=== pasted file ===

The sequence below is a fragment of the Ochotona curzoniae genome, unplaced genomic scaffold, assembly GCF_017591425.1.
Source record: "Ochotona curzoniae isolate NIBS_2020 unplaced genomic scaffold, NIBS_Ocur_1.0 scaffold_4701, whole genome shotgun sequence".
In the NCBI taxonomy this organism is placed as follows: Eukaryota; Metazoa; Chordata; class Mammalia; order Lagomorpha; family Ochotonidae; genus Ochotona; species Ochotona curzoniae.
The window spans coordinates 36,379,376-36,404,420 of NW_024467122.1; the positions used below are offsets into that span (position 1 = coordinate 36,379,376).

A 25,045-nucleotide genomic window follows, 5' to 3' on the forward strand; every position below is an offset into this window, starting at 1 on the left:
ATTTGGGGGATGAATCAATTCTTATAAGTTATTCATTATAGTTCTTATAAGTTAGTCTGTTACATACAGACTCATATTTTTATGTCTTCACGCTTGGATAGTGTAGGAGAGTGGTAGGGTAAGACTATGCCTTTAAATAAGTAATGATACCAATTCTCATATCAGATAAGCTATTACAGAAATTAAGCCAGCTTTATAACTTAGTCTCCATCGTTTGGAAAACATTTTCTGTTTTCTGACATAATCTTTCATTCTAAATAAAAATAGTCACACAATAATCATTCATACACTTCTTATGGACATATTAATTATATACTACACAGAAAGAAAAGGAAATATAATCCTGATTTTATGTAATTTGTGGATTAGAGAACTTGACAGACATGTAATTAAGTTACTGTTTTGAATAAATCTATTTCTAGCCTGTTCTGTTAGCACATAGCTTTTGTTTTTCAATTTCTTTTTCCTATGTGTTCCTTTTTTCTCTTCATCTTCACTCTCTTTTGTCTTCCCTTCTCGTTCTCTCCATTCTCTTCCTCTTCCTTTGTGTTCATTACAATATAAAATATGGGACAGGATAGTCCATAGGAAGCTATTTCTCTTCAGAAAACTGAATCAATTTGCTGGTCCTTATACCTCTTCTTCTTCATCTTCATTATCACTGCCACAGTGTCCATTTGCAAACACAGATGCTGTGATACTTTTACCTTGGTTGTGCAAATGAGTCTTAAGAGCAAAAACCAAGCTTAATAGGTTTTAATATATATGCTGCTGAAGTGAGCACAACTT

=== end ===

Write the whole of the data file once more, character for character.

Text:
The sequence below is a fragment of the Ochotona curzoniae genome, unplaced genomic scaffold, assembly GCF_017591425.1.
Source record: "Ochotona curzoniae isolate NIBS_2020 unplaced genomic scaffold, NIBS_Ocur_1.0 scaffold_4701, whole genome shotgun sequence".
In the NCBI taxonomy this organism is placed as follows: Eukaryota; Metazoa; Chordata; class Mammalia; order Lagomorpha; family Ochotonidae; genus Ochotona; species Ochotona curzoniae.
The window spans coordinates 36,379,376-36,404,420 of NW_024467122.1; the positions used below are offsets into that span (position 1 = coordinate 36,379,376).

A 25,045-nucleotide genomic window follows, 5' to 3' on the forward strand; every position below is an offset into this window, starting at 1 on the left:
ATTTGGGGGATGAATCAATTCTTATAAGTTATTCATTATAGTTCTTATAAGTTAGTCTGTTACATACAGACTCATATTTTTATGTCTTCACGCTTGGATAGTGTAGGAGAGTGGTAGGGTAAGACTATGCCTTTAAATAAGTAATGATACCAATTCTCATATCAGATAAGCTATTACAGAAATTAAGCCAGCTTTATAACTTAGTCTCCATCGTTTGGAAAACATTTTCTGTTTTCTGACATAATCTTTCATTCTAAATAAAAATAGTCACACAATAATCATTCATACACTTCTTATGGACATATTAATTATATACTACACAGAAAGAAAAGGAAATATAATCCTGATTTTATGTAATTTGTGGATTAGAGAACTTGACAGACATGTAATTAAGTTACTGTTTTGAATAAATCTATTTCTAGCCTGTTCTGTTAGCACATAGCTTTTGTTTTTCAATTTCTTTTTCCTATGTGTTCCTTTTTTCTCTTCATCTTCACTCTCTTTTGTCTTCCCTTCTCGTTCTCTCCATTCTCTTCCTCTTCCTTTGTGTTCATTACAATATAAAATATGGGACAGGATAGTCCATAGGAAGCTATTTCTCTTCAGAAAACTGAATCAATTTGCTGGTCCTTATACCTCTTCTTCTTCATCTTCATTATCACTGCCACAGTGTCCATTTGCAAACACAGATGCTGTGATACTTTTACCTTGGTTGTGCAAATGAGTCTTAAGAGCAAAAACCAAGCTTAATAGGTTTTAATATATATGCTGCTGAAGTGAGCACAACTT